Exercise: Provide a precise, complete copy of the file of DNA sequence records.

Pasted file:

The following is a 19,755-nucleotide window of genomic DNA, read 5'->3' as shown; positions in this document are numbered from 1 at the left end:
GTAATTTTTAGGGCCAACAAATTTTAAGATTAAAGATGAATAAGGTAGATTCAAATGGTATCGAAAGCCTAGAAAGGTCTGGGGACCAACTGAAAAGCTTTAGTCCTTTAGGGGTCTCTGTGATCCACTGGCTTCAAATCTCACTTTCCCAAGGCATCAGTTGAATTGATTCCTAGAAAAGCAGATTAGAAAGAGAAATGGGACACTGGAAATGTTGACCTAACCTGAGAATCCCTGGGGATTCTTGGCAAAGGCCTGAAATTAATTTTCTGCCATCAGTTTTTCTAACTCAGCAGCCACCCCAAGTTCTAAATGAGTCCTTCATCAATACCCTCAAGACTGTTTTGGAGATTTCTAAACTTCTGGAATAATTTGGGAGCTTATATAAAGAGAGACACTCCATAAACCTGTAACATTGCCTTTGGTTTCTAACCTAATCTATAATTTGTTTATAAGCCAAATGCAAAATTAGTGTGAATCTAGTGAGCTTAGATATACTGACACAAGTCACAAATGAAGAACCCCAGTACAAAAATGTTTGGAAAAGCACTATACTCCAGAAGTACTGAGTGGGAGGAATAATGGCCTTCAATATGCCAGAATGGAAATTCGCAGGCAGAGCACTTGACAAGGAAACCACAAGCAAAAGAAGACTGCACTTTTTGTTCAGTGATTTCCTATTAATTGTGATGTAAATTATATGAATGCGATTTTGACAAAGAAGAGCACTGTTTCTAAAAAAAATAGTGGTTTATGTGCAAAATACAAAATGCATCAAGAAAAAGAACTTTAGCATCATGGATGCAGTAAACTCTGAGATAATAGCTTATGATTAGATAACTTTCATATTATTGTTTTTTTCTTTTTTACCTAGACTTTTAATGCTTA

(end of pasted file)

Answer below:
The following is a 19,755-nucleotide window of genomic DNA, read 5'->3' as shown; positions in this document are numbered from 1 at the left end:
GTAATTTTTAGGGCCAACAAATTTTAAGATTAAAGATGAATAAGGTAGATTCAAATGGTATCGAAAGCCTAGAAAGGTCTGGGGACCAACTGAAAAGCTTTAGTCCTTTAGGGGTCTCTGTGATCCACTGGCTTCAAATCTCACTTTCCCAAGGCATCAGTTGAATTGATTCCTAGAAAAGCAGATTAGAAAGAGAAATGGGACACTGGAAATGTTGACCTAACCTGAGAATCCCTGGGGATTCTTGGCAAAGGCCTGAAATTAATTTTCTGCCATCAGTTTTTCTAACTCAGCAGCCACCCCAAGTTCTAAATGAGTCCTTCATCAATACCCTCAAGACTGTTTTGGAGATTTCTAAACTTCTGGAATAATTTGGGAGCTTATATAAAGAGAGACACTCCATAAACCTGTAACATTGCCTTTGGTTTCTAACCTAATCTATAATTTGTTTATAAGCCAAATGCAAAATTAGTGTGAATCTAGTGAGCTTAGATATACTGACACAAGTCACAAATGAAGAACCCCAGTACAAAAATGTTTGGAAAAGCACTATACTCCAGAAGTACTGAGTGGGAGGAATAATGGCCTTCAATATGCCAGAATGGAAATTCGCAGGCAGAGCACTTGACAAGGAAACCACAAGCAAAAGAAGACTGCACTTTTTGTTCAGTGATTTCCTATTAATTGTGATGTAAATTATATGAATGCGATTTTGACAAAGAAGAGCACTGTTTCTAAAAAAAATAGTGGTTTATGTGCAAAATACAAAATGCATCAAGAAAAAGAACTTTAGCATCATGGATGCAGTAAACTCTGAGATAATAGCTTATGATTAGATAACTTTCATATTATTGTTTTTTTCTTTTTTACCTAGACTTTTAATGCTTA